At the end of Janurary a temporary desert city pops up from the sands on the Arizona/California border. They call it Skoolipalooza. A ragtag collection of intentional wanderers, professional nomads, and freedom chasers congregate for a week of comradrary, festivities, and celebrations of life. We were fortunate enough to attend this year’s event and we have to say it is one of the most memorable events of our past year on the road.
This city, built by buses and vans, RV’s and tents, offers its residents a community of similarities and opportunities to build new relationships or reunite with old ones. One dusty main drag and a few “streets” were lined with about 250 nomads at its peak. Friends we’ve made along the way came in one by one and each new arrival brought new excitement to those already there. Most of all it was a great way to finally meet some of our Instagram connections and add more stickers to our bumper. We sticker trade with other nomads when we meet.
During the day the sun baked us all, but also provided the solar charge for our homes. Boondocking at its greatest. I guess now would be a good time to clean our solar panels from all the dust.
The temps stayed in the mid 70s for a few days but it was breezy enough to keep the heat away for most of the day.
On most days the gentle hum of diesel motors ideling as the sun made its way toward the horizon could be heard at some of the their owners charging solar or bus batteries. Everyone would then head off to watch Mother Nature paint another gorgeous sunset for us from roof top decks and camp chair rings.
“There is something about all of this that is absolutely weird and crazy, but it all makes sense”.
The desert does not disappoint with a setting sun. Every evening we were washed over in beautiful sky that transitioned from blue to bright orange reflecting on the clouds, and mesmerized us with sillouettes of mountain ranges that surrounded our campsite.
For the first few nights we meandered from campfire to campfire but we found “our tribe” to chill with and spent the rest of the week with them huddled around our own fire.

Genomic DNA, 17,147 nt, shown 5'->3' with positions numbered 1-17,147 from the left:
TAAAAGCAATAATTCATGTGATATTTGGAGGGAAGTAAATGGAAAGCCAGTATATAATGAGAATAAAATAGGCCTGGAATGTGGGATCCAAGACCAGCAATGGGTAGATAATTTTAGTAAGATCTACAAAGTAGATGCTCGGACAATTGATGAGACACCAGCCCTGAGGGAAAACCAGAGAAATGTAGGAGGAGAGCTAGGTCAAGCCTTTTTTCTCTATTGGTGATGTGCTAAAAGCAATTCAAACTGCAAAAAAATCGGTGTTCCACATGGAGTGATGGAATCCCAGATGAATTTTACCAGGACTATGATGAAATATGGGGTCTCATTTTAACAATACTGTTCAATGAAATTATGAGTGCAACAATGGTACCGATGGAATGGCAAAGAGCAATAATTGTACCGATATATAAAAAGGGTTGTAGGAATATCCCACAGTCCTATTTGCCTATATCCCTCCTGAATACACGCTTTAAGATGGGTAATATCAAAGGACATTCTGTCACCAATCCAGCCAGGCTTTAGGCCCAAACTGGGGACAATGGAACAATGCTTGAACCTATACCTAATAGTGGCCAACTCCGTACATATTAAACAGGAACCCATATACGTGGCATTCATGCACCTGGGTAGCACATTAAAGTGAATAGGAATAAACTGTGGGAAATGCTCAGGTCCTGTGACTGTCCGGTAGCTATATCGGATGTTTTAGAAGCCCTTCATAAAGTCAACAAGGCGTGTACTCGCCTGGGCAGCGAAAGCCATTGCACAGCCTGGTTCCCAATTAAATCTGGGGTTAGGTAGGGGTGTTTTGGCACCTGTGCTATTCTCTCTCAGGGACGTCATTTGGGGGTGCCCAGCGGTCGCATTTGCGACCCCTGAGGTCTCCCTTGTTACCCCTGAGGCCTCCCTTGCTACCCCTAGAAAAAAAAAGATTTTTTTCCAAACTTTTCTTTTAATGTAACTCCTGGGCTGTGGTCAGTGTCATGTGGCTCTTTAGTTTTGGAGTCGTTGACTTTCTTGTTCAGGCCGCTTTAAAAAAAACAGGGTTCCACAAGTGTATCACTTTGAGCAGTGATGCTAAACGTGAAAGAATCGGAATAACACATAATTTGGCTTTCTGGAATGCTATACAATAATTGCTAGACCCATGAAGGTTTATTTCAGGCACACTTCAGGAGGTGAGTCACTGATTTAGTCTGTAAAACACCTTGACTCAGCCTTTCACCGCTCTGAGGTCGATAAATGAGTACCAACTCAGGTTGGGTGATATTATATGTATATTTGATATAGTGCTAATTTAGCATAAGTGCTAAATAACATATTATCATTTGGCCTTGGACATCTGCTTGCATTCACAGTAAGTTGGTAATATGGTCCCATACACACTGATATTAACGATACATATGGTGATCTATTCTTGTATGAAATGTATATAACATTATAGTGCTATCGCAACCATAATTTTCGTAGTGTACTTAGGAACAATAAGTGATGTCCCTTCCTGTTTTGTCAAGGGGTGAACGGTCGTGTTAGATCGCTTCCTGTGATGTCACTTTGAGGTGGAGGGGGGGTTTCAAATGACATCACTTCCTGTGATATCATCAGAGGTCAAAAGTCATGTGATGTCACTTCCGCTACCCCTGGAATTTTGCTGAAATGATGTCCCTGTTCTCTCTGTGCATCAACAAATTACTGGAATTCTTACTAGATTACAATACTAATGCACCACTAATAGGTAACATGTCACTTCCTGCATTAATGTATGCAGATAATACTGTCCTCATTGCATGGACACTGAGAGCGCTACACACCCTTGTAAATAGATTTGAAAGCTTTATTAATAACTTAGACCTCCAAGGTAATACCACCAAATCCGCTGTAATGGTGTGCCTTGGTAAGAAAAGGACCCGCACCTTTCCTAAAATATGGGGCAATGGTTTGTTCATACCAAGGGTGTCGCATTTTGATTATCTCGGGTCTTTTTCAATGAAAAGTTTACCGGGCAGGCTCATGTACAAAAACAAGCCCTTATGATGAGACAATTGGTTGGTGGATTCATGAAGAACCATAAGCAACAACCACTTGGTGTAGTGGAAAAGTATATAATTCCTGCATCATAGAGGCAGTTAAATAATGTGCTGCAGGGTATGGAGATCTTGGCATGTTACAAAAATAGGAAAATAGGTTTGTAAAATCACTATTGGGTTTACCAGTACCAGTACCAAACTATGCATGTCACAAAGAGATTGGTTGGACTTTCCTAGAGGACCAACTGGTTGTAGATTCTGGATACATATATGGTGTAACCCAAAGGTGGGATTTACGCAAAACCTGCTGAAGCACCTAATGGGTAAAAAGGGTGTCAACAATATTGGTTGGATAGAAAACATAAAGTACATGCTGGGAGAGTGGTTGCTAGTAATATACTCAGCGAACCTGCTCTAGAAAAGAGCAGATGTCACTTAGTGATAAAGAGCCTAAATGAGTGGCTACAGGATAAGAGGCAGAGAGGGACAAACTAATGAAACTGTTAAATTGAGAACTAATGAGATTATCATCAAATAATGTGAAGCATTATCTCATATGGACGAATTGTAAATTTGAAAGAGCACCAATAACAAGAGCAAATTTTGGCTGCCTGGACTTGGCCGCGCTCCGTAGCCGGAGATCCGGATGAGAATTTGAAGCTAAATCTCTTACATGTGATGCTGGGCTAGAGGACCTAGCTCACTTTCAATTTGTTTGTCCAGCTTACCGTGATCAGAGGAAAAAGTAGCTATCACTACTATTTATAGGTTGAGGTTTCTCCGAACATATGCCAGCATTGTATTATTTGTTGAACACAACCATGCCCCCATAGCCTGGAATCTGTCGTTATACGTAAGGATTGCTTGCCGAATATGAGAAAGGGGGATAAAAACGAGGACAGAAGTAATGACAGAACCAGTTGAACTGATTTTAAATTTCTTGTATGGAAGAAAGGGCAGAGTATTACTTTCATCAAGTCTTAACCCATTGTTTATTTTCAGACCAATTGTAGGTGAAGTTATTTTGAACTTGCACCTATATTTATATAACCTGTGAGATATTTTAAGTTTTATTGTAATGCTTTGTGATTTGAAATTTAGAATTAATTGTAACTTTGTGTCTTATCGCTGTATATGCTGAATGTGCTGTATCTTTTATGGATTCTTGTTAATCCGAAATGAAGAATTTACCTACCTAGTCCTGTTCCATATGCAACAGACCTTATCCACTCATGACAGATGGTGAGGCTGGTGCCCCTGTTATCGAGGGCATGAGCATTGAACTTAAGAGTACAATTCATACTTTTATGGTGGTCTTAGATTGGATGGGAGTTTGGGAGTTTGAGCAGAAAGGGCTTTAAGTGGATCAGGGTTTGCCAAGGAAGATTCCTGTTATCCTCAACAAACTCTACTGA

Walking around talking with the owners of these beautiful homes on wheels it made me feel like its a collection of people all doing the same thing so uniqely different. Our homes reflect our personalities. Those that came out here have built homes with intention and purpose in their own special ways. Someone who came in to look at Skoolie layouts for his own future build said to me, “There is something about all of this that is absolutely weird and crazy, but it all makes sense”.
“We’re all feral”
“We’re all feral” a kid screamed at me. He was covered in the desert dust and banging rocks together on the ground. It was absolutely hysterical to me when he said it. There were a group of kids, a variety of ages, running around together. All day, every day, up until bedtime. They were labeled the “Lord of the Flies kids”.
There were a few kids who were young hustling entrepeneurs, trying to sell geodes and crystals they had found and even some “Pixie Dust” which was really just sand from two rocks being rubbed together by a 4 year old girl. It must be an interesting childhood to live with nomadic parents, homeschooled or unschooled, living and learning, being a kid in nature. We applaud the travelling families.
Skooliepalooza wasn’t just for families, there were plenty of young and older couples without kids there too. The “under 35 without kids” group is well represented within the Skoolie community. And for anyone wondering Skooliepalooza is absolutely animal friendly with dogs and cats everywhere and even a pair of goats, snakes, and a parrot present.
As the week came to an end buses and vans started returning to their wanderings and nomadacy. The city shrank and we watched as dust trails from those heading out billowed from under their rolling homes. Safe Travels Amigos.
If you find yourself in the desert in the beginning of 2021 we will hopefully see you there.